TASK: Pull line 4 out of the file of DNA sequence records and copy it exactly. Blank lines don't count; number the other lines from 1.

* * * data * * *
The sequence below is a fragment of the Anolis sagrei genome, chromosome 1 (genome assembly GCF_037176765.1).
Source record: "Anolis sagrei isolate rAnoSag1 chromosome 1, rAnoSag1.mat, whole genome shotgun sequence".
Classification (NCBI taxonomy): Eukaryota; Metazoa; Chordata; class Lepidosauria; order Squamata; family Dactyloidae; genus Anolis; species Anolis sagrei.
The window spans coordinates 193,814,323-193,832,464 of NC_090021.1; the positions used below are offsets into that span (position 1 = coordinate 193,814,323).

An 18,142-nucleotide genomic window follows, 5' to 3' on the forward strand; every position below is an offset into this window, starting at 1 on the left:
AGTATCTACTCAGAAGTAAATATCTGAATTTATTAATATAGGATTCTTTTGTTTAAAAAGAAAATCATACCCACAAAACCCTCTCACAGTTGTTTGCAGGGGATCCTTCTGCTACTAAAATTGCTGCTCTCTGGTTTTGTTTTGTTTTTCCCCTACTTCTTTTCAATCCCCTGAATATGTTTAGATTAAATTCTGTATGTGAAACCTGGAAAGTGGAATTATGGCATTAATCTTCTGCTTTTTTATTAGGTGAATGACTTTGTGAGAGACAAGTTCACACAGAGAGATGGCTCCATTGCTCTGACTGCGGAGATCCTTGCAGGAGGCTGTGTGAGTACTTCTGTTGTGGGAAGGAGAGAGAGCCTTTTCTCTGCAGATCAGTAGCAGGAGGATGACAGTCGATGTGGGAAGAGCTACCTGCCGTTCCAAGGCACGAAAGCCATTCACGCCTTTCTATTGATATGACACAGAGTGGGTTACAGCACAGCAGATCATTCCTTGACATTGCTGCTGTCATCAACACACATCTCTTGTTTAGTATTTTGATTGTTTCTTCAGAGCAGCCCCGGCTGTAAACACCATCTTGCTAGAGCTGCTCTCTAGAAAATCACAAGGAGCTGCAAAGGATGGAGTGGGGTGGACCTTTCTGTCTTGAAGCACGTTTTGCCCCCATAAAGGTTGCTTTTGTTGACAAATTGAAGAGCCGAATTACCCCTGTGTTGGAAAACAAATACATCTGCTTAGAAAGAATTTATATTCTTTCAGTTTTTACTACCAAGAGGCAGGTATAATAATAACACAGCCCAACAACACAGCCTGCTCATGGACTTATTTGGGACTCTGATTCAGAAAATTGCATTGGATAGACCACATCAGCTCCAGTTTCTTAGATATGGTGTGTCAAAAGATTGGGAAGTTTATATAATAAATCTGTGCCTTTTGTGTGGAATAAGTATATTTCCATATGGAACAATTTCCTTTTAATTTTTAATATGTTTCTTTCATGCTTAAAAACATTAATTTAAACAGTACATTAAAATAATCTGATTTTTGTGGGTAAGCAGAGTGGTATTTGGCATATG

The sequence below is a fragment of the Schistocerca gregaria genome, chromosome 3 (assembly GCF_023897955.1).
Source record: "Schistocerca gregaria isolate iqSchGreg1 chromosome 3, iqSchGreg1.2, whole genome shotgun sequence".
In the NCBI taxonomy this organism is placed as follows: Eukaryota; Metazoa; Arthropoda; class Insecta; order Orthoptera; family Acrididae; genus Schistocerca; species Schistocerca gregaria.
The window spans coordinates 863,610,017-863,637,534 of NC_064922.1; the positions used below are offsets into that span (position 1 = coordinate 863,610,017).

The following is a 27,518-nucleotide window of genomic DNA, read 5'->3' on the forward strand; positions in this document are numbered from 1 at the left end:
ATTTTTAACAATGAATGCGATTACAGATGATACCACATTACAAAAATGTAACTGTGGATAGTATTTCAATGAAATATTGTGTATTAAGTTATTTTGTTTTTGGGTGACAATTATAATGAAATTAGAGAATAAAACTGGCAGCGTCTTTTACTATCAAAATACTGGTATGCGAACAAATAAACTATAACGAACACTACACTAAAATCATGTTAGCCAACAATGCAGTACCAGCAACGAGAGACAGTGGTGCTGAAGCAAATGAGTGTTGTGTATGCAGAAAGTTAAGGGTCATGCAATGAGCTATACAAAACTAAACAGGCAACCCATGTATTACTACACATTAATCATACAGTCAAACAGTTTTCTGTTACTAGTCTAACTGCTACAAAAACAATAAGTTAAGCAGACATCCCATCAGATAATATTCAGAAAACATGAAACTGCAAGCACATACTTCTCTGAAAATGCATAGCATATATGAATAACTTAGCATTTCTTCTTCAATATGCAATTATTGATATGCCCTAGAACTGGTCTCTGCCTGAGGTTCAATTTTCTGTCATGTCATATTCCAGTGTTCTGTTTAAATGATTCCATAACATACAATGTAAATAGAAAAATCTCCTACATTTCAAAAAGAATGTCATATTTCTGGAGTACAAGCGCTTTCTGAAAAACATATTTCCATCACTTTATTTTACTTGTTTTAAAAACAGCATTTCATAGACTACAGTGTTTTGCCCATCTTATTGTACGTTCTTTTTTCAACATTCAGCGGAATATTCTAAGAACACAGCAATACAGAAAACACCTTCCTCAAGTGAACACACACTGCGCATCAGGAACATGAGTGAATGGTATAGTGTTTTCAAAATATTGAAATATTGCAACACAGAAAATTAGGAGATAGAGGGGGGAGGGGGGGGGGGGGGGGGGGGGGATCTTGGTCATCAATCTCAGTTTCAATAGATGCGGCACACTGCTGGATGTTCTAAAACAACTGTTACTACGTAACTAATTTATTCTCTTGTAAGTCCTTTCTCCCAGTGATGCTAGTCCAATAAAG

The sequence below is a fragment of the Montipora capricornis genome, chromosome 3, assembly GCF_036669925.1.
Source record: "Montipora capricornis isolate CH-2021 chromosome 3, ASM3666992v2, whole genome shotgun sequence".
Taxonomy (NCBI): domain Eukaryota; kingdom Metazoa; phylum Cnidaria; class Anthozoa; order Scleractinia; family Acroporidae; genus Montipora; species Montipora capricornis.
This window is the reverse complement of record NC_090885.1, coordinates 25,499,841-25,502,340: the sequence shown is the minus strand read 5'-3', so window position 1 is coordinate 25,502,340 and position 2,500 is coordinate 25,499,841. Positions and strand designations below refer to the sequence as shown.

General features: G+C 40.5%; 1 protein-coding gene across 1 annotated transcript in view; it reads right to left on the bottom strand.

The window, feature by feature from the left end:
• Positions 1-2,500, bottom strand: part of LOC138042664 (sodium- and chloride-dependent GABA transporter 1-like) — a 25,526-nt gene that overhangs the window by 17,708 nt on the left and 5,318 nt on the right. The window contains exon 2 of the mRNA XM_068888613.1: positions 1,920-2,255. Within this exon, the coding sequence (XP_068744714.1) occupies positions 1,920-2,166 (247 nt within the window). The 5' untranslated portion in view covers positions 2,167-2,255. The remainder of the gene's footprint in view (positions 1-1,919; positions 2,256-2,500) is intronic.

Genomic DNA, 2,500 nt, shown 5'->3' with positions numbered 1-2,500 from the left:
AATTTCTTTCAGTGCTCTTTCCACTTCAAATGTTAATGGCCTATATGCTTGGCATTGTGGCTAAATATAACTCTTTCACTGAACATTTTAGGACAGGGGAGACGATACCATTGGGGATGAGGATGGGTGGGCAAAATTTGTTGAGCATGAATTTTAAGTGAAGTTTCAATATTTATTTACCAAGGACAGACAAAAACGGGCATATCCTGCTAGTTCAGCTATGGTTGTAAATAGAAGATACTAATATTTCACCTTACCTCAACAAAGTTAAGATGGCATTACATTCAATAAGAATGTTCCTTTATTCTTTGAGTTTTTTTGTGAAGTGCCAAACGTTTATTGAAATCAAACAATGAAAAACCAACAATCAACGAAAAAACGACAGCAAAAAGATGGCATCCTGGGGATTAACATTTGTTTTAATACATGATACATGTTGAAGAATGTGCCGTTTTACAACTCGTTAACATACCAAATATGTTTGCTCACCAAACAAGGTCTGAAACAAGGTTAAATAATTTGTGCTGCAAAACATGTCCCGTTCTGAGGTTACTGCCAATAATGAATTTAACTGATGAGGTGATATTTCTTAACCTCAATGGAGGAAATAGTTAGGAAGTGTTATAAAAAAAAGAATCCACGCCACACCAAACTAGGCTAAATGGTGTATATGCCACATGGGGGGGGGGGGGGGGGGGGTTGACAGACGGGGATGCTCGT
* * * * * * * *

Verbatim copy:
The window spans coordinates 193,814,323-193,832,464 of NC_090021.1; the positions used below are offsets into that span (position 1 = coordinate 193,814,323).